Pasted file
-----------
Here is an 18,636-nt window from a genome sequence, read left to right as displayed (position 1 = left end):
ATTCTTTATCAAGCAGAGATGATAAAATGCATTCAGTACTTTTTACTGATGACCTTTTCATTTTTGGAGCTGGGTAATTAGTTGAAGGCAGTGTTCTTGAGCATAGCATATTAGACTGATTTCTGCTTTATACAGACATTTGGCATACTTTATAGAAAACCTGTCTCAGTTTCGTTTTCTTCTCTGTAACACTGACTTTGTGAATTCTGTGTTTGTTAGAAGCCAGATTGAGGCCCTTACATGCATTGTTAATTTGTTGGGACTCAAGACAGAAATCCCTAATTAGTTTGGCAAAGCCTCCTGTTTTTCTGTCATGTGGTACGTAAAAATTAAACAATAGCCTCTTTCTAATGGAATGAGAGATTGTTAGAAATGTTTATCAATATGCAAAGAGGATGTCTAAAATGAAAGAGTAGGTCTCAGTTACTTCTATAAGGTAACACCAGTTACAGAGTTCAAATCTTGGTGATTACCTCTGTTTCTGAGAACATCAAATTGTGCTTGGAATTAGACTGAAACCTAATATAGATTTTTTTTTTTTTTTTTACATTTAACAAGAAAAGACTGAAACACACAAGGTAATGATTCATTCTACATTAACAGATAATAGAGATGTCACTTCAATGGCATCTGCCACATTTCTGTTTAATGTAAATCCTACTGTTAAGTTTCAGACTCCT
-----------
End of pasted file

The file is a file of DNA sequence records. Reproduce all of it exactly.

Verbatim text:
Here is an 18,636-nt window from a genome sequence, read left to right as displayed (position 1 = left end):
ATTCTTTATCAAGCAGAGATGATAAAATGCATTCAGTACTTTTTACTGATGACCTTTTCATTTTTGGAGCTGGGTAATTAGTTGAAGGCAGTGTTCTTGAGCATAGCATATTAGACTGATTTCTGCTTTATACAGACATTTGGCATACTTTATAGAAAACCTGTCTCAGTTTCGTTTTCTTCTCTGTAACACTGACTTTGTGAATTCTGTGTTTGTTAGAAGCCAGATTGAGGCCCTTACATGCATTGTTAATTTGTTGGGACTCAAGACAGAAATCCCTAATTAGTTTGGCAAAGCCTCCTGTTTTTCTGTCATGTGGTACGTAAAAATTAAACAATAGCCTCTTTCTAATGGAATGAGAGATTGTTAGAAATGTTTATCAATATGCAAAGAGGATGTCTAAAATGAAAGAGTAGGTCTCAGTTACTTCTATAAGGTAACACCAGTTACAGAGTTCAAATCTTGGTGATTACCTCTGTTTCTGAGAACATCAAATTGTGCTTGGAATTAGACTGAAACCTAATATAGATTTTTTTTTTTTTTTTTACATTTAACAAGAAAAGACTGAAACACACAAGGTAATGATTCATTCTACATTAACAGATAATAGAGATGTCACTTCAATGGCATCTGCCACATTTCTGTTTAATGTAAATCCTACTGTTAAGTTTCAGACTCCT